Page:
October 13, 2019
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Probably the most abstract concept in an audiobook, marks are what tie the audio of a book to the text. They are the time information that guides our Learning Ally solution software to the pages, headings, and sections that make up a book. When a borrower wants to skip to page 43, it's the "Page 43" mark that tells the program where to go.
How many marks are in a book? That varies from book to book but you'll always find them on headings like chapter breaks and the start of each page. In books with on-screen text, the marks may go to the paragraph level for older projects, or just pages, headings,and before and after images in more recent projects.
Narrators recording in EasyBooks are responsible for recording the mark information, usually as they record the audio although some prefer to record everything and insert marks later. Our EasyBooks software doesn't only record audio, it can record marks as well, creating a list of timings that will be used when the audio is synced to the sentence level for our VOICEtext audiobooks. Recording those marks is as easy as pressing an on-screen button (or better yet, the quieter "M" key) while recording the audio.
Notice how the mark is represented by a line that appears on the display? You can also see the mark as a length of time number in the mark list on the left. Also, note how that mark sits in a small silence. The narrator makes the mark in the pauses that naturally reflect the punctuation at the end of sentences. That means each segment of the book will have a clean start.
If the audio has been recorded with some other software, it will not have mark timings and they are added as part of the review process. The files are converted into an EasyBooks project. Then the reviewer listens to the recording, using the Mark controls to add them. If the narrator hasn't left those comfortable pauses on the ends of sentences, they need to edit in small spans of room tone from silence recorded by the narrator. This adds a lot of tedious work to reviewing, so narrators need to take care with phrasing and pace when recording.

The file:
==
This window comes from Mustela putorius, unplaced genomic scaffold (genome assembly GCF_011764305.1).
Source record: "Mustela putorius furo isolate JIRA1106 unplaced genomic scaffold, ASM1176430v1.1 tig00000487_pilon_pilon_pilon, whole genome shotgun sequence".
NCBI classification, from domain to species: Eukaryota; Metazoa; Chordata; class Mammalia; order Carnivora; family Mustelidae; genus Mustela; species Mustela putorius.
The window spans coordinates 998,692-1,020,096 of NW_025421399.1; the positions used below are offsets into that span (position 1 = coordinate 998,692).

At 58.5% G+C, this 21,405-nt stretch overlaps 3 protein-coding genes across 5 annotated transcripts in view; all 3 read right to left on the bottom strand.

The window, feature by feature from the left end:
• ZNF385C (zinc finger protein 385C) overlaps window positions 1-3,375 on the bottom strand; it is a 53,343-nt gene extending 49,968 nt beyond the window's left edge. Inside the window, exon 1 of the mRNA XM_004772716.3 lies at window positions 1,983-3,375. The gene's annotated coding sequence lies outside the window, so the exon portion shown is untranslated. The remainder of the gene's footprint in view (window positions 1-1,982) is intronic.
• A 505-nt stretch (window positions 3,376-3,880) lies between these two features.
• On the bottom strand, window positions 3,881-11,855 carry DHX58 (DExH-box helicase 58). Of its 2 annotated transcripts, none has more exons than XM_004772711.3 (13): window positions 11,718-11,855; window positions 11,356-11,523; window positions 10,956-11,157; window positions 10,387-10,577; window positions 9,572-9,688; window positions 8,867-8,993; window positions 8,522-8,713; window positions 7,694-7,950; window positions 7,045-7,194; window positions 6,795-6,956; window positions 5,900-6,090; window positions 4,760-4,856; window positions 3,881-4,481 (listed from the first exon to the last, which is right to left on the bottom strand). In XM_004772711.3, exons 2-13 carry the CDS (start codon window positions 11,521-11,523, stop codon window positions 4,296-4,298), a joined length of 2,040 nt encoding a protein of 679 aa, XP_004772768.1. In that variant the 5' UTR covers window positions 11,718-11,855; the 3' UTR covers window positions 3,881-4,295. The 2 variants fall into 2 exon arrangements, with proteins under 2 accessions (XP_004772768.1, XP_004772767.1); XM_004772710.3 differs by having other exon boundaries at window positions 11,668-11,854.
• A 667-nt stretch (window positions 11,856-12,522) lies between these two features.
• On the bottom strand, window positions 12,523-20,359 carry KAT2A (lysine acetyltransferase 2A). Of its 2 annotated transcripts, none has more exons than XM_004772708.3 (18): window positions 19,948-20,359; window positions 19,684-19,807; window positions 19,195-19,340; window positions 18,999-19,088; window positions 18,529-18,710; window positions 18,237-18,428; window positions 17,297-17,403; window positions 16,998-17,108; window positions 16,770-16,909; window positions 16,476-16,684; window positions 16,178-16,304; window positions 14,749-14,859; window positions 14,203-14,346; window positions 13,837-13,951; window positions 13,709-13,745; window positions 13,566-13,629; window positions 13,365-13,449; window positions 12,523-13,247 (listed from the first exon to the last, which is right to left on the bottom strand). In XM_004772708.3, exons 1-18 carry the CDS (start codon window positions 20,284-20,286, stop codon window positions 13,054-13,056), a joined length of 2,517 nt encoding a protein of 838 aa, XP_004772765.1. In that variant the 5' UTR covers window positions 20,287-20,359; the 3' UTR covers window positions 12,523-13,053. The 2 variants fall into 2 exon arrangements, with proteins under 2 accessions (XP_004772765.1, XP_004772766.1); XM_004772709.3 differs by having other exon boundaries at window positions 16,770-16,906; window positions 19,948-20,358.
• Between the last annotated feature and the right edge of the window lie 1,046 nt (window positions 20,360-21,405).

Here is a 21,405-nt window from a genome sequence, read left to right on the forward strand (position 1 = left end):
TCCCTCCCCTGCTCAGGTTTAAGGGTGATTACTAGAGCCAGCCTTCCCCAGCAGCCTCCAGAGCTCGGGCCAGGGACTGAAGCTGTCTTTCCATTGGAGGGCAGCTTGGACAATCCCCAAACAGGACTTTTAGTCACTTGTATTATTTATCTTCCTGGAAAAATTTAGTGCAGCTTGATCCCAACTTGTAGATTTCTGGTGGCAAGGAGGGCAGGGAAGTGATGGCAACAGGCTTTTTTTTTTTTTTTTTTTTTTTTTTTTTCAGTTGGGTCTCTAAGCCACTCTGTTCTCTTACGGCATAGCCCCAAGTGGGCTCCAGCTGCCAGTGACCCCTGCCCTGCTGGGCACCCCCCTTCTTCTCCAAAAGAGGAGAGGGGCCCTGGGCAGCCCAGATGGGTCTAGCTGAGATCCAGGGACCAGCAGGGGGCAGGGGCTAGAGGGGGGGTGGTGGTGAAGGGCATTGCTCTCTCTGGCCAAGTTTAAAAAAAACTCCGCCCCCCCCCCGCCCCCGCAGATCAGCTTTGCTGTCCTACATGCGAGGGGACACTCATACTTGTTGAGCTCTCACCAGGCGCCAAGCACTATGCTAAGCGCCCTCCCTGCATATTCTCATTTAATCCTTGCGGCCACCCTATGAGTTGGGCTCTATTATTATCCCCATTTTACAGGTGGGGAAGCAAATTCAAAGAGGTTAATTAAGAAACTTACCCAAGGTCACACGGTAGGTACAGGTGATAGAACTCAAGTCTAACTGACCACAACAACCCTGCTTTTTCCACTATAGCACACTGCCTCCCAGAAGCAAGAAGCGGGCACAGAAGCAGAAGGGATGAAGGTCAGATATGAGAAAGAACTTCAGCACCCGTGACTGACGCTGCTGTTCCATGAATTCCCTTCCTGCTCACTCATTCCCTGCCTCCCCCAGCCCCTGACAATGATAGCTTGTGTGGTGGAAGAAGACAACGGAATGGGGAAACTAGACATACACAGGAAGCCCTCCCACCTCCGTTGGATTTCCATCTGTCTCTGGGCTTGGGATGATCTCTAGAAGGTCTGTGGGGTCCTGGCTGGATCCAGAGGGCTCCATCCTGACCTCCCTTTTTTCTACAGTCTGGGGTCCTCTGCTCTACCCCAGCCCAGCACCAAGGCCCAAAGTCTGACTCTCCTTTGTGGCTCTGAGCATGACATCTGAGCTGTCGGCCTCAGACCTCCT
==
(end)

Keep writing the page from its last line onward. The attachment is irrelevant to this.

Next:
Once the marks are in the file we can manipulate them. We can adjust the timing to perfect it, so that when the borrower skips to the second paragraph on page 43 the narrator says "I shook my head," and not "-ook my head." Making these changes is as easy as clicking and dragging the lines on the display.
One of the more complicated errors that we encounter happens when a narrator or reviewer makes a careless delete that goes over the boundaries of two marks. With no distance between them, the marks collapse to the exact same time.
The mark line in the waveform display turns into this double-arrow line, indicating two marks with no time between them. In addition, the mark index shows a zero time length:
Fortunately there is an easy fix. By clicking and dragging on the mark line, you can separate the marks. Now you just need to figure out where the marks belong and drag them into place.
Fixing a double-mark error can be especially tricky if the section has been completely recorded. After all, a stacked mark isn't gone, just hidden. It might look like the work is incomplete, but the Mark button is grayed out, meaning there are no marks left to place. In that case, the reviewer needs to look for blanks in the mark index to see where the marks have been collapsed, separate them by dragging one of the marks, and you may need to copy and paste some silence or room tone to give you the spacing you need.
For more guidance on marks and marking, including ways to move groups of marks for faster edits, refer to Storyteller Lessons 3-3, Textbook Lessons 3-1 and 3-2, and Course Resources for Checking.
Learning Ally staff are online to answer your questions live on alternating Wednesdays at 2 PM EST. You'll find links, and more information on the training site.
A Common New Volunteer Story
As a new volunteer excited to start helping our struggling students, you may start at our main website and fill out a registration form, but you then get sent to another site for training. You get an email response with the same links just in case you lose them, but maybe that email gets buried by others and although you logged into the training center and started a course, you're not sure how to get back to it, and what is this volunteer portal you've heard about as well and are you supposed to go there for training? And why can't you log in at LearningAlly.org to continue your training? How can you find your way?!